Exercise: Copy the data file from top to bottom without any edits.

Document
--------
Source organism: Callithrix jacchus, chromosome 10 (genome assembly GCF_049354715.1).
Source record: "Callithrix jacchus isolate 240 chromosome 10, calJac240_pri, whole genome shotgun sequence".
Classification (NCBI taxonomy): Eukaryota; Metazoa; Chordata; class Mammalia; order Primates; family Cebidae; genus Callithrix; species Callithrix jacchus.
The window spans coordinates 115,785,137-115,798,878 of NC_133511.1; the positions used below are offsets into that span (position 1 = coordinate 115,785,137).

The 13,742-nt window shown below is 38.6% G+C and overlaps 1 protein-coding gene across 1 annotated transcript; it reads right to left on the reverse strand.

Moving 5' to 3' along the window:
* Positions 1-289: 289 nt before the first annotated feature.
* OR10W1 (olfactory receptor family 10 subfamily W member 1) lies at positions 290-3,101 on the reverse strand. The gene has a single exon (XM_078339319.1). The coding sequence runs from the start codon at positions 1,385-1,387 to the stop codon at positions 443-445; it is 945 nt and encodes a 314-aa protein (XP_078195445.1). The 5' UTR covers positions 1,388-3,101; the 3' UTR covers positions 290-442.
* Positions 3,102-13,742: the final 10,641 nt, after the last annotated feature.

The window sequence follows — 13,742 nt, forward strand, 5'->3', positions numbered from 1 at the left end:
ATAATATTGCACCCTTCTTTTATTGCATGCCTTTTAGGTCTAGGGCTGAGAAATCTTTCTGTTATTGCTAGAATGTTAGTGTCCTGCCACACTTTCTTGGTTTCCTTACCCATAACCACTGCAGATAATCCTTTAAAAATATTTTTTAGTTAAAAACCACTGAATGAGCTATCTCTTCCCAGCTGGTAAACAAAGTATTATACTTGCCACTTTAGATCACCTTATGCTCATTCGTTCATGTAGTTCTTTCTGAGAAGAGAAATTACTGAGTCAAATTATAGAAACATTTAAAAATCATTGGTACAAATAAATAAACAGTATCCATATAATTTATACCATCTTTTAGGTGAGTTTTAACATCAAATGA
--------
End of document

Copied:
Source organism: Callithrix jacchus, chromosome 10 (genome assembly GCF_049354715.1).
Source record: "Callithrix jacchus isolate 240 chromosome 10, calJac240_pri, whole genome shotgun sequence".
Classification (NCBI taxonomy): Eukaryota; Metazoa; Chordata; class Mammalia; order Primates; family Cebidae; genus Callithrix; species Callithrix jacchus.
The window spans coordinates 115,785,137-115,798,878 of NC_133511.1; the positions used below are offsets into that span (position 1 = coordinate 115,785,137).

The 13,742-nt window shown below is 38.6% G+C and overlaps 1 protein-coding gene across 1 annotated transcript; it reads right to left on the reverse strand.

Moving 5' to 3' along the window:
* Positions 1-289: 289 nt before the first annotated feature.
* OR10W1 (olfactory receptor family 10 subfamily W member 1) lies at positions 290-3,101 on the reverse strand. The gene has a single exon (XM_078339319.1). The coding sequence runs from the start codon at positions 1,385-1,387 to the stop codon at positions 443-445; it is 945 nt and encodes a 314-aa protein (XP_078195445.1). The 5' UTR covers positions 1,388-3,101; the 3' UTR covers positions 290-442.
* Positions 3,102-13,742: the final 10,641 nt, after the last annotated feature.

The window sequence follows — 13,742 nt, forward strand, 5'->3', positions numbered from 1 at the left end:
ATAATATTGCACCCTTCTTTTATTGCATGCCTTTTAGGTCTAGGGCTGAGAAATCTTTCTGTTATTGCTAGAATGTTAGTGTCCTGCCACACTTTCTTGGTTTCCTTACCCATAACCACTGCAGATAATCCTTTAAAAATATTTTTTAGTTAAAAACCACTGAATGAGCTATCTCTTCCCAGCTGGTAAACAAAGTATTATACTTGCCACTTTAGATCACCTTATGCTCATTCGTTCATGTAGTTCTTTCTGAGAAGAGAAATTACTGAGTCAAATTATAGAAACATTTAAAAATCATTGGTACAAATAAATAAACAGTATCCATATAATTTATACCATCTTTTAGGTGAGTTTTAACATCAAATGA